• July 3, 2014 at 11:56 pm
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    You are amazing, Amy. I came across your blog since it was a few above mine and I was spellbound reading about your experience navigating through all that chaos of a block party set up. So sorry you’ve lost your vision. Must be a real struggle. I do admire your courage and sense of humour and how you share with us so openly about your experience. I look forward to reading more about your adventures.

    http://cattitudeandgratitude.blogspot.com/2014/07/ubc-day-3-canadian-summer.html

  • July 4, 2014 at 12:05 pm
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    Amy,
    I am from the UBS and will be bookmarking your blog. You have really great information. I am currently loosing my site. My doctors tell me I will be totally blind in a few years. It was very helpful to hear that you are going through many challenges but handling them so well. Thank you so much! Caty

  • July 4, 2014 at 2:53 pm
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    Great story…great writing…great courage! Looking forward to reading more. Thanks for sharing and persevering. LOVE IT!

  • July 4, 2014 at 5:42 pm
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    Hi Caty,
    I did visit you in the South of France on your blog and LOVED the visit!
    Looking forward to learning more about your story and sharing my own.
    Thanks so much for reading!
    Amy

  • July 4, 2014 at 5:44 pm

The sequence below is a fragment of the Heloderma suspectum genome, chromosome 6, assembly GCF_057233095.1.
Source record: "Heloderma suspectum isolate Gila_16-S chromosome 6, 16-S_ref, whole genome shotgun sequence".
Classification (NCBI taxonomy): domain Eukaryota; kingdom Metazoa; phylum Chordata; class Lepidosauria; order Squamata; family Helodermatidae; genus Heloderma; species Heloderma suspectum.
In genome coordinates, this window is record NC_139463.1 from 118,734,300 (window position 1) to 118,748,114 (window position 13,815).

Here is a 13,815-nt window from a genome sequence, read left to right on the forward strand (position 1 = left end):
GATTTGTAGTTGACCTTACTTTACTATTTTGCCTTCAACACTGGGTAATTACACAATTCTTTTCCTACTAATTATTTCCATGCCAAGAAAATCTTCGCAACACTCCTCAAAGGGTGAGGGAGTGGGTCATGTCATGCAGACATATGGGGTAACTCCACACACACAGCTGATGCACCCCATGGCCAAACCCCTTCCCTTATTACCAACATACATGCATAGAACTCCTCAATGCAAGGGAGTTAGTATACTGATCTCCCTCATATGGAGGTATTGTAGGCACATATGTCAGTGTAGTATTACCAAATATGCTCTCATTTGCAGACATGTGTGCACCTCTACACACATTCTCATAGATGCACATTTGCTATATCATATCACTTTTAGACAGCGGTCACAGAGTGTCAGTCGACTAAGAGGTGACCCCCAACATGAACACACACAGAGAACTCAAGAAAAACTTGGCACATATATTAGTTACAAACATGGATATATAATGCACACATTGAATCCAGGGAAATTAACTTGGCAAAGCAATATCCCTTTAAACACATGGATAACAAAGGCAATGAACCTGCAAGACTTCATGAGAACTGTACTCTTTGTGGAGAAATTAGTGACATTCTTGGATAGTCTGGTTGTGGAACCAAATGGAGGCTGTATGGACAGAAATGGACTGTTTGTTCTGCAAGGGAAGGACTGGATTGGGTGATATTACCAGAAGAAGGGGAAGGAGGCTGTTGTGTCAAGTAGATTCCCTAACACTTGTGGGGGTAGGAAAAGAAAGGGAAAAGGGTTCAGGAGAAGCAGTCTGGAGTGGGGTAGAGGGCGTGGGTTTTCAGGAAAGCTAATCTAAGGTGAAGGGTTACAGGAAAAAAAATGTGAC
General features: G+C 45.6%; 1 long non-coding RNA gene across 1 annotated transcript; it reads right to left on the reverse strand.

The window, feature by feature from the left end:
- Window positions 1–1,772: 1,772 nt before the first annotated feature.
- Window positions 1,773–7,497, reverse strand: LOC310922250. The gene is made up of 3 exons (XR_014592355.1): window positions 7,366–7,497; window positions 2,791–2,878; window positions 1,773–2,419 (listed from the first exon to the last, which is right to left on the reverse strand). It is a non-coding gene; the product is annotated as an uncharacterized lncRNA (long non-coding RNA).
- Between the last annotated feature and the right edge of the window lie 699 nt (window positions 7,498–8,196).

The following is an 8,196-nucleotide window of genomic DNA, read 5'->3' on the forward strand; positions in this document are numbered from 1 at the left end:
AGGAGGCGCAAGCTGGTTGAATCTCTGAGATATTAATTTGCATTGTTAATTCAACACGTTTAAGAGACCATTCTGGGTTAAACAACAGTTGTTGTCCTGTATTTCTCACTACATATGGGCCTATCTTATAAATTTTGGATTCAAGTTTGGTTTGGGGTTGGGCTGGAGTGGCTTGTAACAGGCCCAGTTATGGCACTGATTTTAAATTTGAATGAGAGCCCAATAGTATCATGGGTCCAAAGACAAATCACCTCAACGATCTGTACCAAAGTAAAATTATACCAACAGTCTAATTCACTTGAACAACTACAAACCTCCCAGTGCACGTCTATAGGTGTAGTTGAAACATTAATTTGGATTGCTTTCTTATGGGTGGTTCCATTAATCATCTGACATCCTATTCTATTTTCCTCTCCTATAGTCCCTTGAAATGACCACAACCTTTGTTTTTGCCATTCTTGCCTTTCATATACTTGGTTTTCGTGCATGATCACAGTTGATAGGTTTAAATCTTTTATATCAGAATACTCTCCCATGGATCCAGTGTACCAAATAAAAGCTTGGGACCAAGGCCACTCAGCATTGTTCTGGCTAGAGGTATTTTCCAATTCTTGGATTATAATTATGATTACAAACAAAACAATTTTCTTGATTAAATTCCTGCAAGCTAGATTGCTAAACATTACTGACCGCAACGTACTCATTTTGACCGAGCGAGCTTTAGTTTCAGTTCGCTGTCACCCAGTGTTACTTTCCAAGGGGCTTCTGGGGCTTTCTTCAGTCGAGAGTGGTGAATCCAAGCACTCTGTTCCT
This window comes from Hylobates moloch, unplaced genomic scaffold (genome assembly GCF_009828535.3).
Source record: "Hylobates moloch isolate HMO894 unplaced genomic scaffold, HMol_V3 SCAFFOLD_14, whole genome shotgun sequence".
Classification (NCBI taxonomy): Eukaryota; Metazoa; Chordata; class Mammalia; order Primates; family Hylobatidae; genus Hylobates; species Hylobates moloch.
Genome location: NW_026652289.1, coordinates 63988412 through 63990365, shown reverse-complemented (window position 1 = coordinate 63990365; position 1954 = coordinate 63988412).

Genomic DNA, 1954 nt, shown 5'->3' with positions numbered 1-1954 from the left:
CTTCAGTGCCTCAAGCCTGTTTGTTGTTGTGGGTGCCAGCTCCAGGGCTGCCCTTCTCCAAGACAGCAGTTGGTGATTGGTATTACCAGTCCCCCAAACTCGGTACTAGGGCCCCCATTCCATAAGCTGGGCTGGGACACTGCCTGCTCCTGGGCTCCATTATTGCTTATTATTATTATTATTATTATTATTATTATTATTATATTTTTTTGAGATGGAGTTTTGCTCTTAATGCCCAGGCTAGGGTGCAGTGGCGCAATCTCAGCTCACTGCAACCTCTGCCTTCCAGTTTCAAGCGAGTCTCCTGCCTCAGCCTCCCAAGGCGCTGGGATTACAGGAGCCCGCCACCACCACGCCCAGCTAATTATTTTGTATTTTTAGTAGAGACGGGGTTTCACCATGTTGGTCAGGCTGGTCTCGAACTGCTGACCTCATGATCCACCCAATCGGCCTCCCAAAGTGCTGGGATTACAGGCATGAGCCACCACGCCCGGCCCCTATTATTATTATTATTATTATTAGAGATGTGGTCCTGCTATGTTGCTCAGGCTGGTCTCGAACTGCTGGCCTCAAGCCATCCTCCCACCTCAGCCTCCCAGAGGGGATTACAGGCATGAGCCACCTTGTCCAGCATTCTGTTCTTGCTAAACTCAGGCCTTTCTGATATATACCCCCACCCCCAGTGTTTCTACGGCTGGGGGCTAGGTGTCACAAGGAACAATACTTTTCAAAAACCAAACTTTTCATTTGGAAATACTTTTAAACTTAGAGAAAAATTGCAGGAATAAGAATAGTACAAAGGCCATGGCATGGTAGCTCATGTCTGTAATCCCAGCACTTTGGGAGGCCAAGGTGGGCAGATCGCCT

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    Thank you so much, Cathy!
    That day was quite memorable, and there’s more coming! LOL.
    Please come back and visit again!
    Amy

  • July 4, 2014 at 5:47 pm
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    Hi Kebba,
    So curious as to what you mean that you “practiced some of their techniques.” Cane techniques?
    You are so right when you say Fear is the enemy and calm in our friend! It’s an ongoing journey for me to learn that principle! =)
    You sound like you would be a good person to have around in an emergency!
    I’d love for you to come back and visit my blog again!
    Thanks!
    Amy

  • July 4, 2014 at 5:49 pm
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    Thank you, Beckie!
    I think, more than anything, I had a great instructor! =)
    Hope you are having a wonderful Fourth!
    Look forward to talking to you soon.
    Amy

  • July 7, 2014 at 2:36 pm
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    Great story, very compelling, I could imagine myself there. I have Retinitis Pigmentosa and am no legally blind with tunnel vision. I had cane training when my cataracts were really bad but I had them removed and don’t use my cane much anymore. I use my cane in busy places like airports, hotels and conventions. It’s reassuring however to know that when and if the time comes I’ll still be able to get around with a cane.

  • July 7, 2014 at 3:37 pm
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    Thank you, Amy! It is reassuring, and also people are so much more understanding.
    Great news that your vision improved somewhat after the cataracts were removed! When I had them done in 2000 and 2004, it was a wonderful reprieve!
    Come back and check out my blog again soon. I have some inspiring interviews coming up with other vision-impaired individuals featured in my Friday Friends column.
    Amy